Commentary: Does musical ‘The Lonely Few’ pull off the grittiness of touring life? An ex-indie rocker weighs in

Two actors portraying musicians onstage under colored lights.
Damon Daunno, left, and Lauren Patten in “The Lonely Few.”
(Jeff Lorch / Geffen Playhouse)

When you show up to watch the Geffen Playhouse’s new world-premiere musical, “The Lonely Few,” an usher hands you a package of earplugs at the door.

“It’s a little loud in there,” they warn.

This was my first clue that the show, which is set in a dive bar and centers on the experiences of gigging independent rockers, intended to take care of me as an audience member in a way that indie music never has. Because when you show up at a real dive bar to see a real indie band, nobody hands you earplugs, and the person at the door taking your money could not care less if your ears bleed once you’re inside.

I spent my 20s and early 30s gigging and touring in indie rock bands, so I know what I’m talking about. It’s why I was particularly keen on seeing “The Lonely Few.” Aside from Darren Criss’ electrifying performance in “Hedwig and the Angry Inch,” I have never seen the sweat and grit of rock ’n’ roll represented effectively onstage. I was curious if “The Lonely Few” would pull it off, or whether I would have to sit awkwardly through a show that lacked authenticity.


What I discovered — to my great joy — is a show that offers a solid indie-rock vibe with all the benefits of a theatergoing experience.

“The Lonely Few,” with a book by Rachel Bonds and music and lyrics by Zoe Sarnak, was commissioned as part of the Geffen’s New Play Development program. New plays are notoriously hard to market and sell, so programs like this are important in order to give playwrights a supportive place to experiment with form, which Bonds and Sarnak undoubtedly did.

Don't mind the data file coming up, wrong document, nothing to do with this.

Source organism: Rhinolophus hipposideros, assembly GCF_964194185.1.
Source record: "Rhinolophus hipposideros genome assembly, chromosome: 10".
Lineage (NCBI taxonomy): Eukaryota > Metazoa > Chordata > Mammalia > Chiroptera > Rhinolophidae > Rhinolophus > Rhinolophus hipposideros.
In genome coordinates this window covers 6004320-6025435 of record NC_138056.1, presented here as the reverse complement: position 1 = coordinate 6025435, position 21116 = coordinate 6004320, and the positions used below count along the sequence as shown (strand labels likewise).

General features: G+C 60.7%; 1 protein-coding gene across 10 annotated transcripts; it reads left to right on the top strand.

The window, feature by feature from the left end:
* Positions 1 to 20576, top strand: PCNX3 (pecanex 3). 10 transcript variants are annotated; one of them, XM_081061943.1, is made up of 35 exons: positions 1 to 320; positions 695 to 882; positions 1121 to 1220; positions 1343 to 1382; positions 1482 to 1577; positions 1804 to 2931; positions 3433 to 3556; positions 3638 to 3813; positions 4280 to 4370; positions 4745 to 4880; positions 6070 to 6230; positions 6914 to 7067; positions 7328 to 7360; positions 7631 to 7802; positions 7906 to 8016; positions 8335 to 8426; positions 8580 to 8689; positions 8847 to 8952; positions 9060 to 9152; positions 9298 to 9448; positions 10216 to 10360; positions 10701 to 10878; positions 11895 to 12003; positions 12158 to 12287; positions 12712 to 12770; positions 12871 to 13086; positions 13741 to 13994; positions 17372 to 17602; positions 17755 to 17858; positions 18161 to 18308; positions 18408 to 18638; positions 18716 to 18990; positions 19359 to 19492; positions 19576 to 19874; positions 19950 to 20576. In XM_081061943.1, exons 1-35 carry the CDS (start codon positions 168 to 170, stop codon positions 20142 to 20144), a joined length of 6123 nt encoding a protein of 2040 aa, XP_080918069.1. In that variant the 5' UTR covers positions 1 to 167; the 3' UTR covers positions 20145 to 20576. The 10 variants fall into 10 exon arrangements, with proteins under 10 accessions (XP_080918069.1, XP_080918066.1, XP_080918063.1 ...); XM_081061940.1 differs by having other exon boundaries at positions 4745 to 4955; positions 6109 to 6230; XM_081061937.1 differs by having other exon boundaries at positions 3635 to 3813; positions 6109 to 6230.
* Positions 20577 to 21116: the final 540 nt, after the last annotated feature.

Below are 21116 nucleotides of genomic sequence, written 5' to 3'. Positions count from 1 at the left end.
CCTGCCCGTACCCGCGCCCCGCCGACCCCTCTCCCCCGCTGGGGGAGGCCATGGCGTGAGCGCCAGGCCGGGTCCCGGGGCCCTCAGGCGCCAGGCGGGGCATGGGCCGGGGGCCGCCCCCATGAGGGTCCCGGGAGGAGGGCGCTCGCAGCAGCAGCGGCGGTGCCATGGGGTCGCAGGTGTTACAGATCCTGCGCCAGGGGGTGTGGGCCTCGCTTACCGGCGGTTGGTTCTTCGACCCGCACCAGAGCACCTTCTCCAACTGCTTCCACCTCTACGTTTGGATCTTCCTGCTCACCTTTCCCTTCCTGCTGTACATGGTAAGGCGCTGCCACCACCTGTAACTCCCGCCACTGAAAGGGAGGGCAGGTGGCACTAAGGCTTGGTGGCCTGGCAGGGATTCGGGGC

A man and a woman, seated onstage, sing into microphones
Ciara Renée, left, and Thomas Silcott in “The Lonely Few.”
(Jeff Lorch / Geffen Playhouse)

One of the most novel aspects of the musical is its use of space through its set, which was designed by Sibyl Wickersheimer to be a Kentucky dive bar and music venue called Paul’s Juke Joint.

Audience members are invited to carry their cocktails (with a lid — another not-a-dive-bar touch) into the bar itself for a fully immersive theater experience. The center of the room is populated with tables and mismatched chairs, and a more traditional yet still funky area behind features rows of seating, the front portion of which is outfitted with thrift-store couches and armchairs.

The Geffen Playhouse production crew transforms the Audrey Skirball Kenis Theater into Paul’s Juke Joint.


Onlookers also sit at the long bar on the right side of the venue/theater. The bar is covered with stickers of bands — the Slits, Sonic Youth — and Fender. The stickers add to the feel of a real bar, although they would’ve been more believable if they featured bands nobody has ever heard of. In the thankless world of touring America as a no-name band — getting paid in drink tickets, sleeping on unsanitary couches in the dirty apartment of someone you met late-night at the bar, not showering for days on end, sometimes playing to an empty room after driving for 10 hours — slapping your sticker on the underside of a bar is sometimes the best part of your day.

The ramshackle furniture is just right, though, and in an interview with my colleague Ashley Lee, Wickersheimer mentioned that she grew up in a college town in Illinois and based her choices on the community-centered music venues where she used to hang out.